Ovarian Veins


Ovarian veins can have incompetent (faulty) valves, and may actually connect with and contribute to varicose veins in the leg. Incompetent pelvic veins may also produce pelvic symptoms in som people. This study aims to determine whether each ovarian vein is normal or if one or both are incompetent (ie have faulty valves). This helps determine if ligation of the ovarian vein is likely to be of benefit.


For morning scan appointments, fast from midnight the night before the examination (no food, fluid, no smoking, no chewing gum). For afternoon appointments, fast for 8 hours prior to your scan time. Diabetics using insulin should not fast. Diabetics not using insulin should notify us when booking the test, and we will endeavour to make your appointment early in the morning. If this is possible, we would like you to fast as above. All patients should take their usual oral medications with a small amount of water.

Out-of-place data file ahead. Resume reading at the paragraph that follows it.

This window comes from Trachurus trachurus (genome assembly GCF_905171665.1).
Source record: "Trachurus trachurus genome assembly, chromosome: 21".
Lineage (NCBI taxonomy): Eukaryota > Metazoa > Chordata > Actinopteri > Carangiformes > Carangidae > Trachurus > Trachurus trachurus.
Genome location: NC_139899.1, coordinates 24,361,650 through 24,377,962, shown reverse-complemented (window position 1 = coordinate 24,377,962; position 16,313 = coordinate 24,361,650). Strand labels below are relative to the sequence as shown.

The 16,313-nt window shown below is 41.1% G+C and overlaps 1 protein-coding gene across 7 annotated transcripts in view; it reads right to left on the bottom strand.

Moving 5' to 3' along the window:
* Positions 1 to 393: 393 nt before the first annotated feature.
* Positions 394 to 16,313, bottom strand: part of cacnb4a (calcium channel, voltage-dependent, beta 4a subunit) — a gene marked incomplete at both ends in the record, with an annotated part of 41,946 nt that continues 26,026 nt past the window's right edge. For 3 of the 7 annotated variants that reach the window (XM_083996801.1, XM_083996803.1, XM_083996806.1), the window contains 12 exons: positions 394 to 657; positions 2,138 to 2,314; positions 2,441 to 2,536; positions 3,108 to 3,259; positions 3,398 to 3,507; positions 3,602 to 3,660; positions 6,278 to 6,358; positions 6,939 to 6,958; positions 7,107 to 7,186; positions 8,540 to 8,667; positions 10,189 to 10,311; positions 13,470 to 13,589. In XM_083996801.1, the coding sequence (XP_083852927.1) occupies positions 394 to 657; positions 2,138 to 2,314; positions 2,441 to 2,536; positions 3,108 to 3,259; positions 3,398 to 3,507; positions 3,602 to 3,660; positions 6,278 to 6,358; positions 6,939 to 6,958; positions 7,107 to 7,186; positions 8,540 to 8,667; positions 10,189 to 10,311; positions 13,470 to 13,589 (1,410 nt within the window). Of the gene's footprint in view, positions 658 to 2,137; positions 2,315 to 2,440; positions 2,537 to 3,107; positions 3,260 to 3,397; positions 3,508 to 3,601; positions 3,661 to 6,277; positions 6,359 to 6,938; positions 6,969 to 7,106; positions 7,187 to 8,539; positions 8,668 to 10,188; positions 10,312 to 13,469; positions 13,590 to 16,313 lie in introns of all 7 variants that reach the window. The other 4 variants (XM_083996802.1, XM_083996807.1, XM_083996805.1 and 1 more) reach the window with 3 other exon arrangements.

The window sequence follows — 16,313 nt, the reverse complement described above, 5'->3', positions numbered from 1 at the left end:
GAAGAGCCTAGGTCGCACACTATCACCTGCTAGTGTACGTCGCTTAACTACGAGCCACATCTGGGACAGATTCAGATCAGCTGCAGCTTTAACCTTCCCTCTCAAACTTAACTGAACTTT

Wear loose clothing which allows the lower abdomen and both groins to be easily exposed. A gown is provided and the scan is performed in complete privacy.


Jelly is placed on the skin of the lower abdomen and an ultrasound probe is pressed against the area. The ovarian veins are identified and the direction of blood flow is determined ( see the section on “how ultrasound works” for more details). The diameter of the ovarian vein is measured. Adjacent veins may also be examined.


15 – 20 minutes.


Each ovarian vein is either incompetent or competent.

Click here to view the worksheet.

Case 1
Case 2
Case 3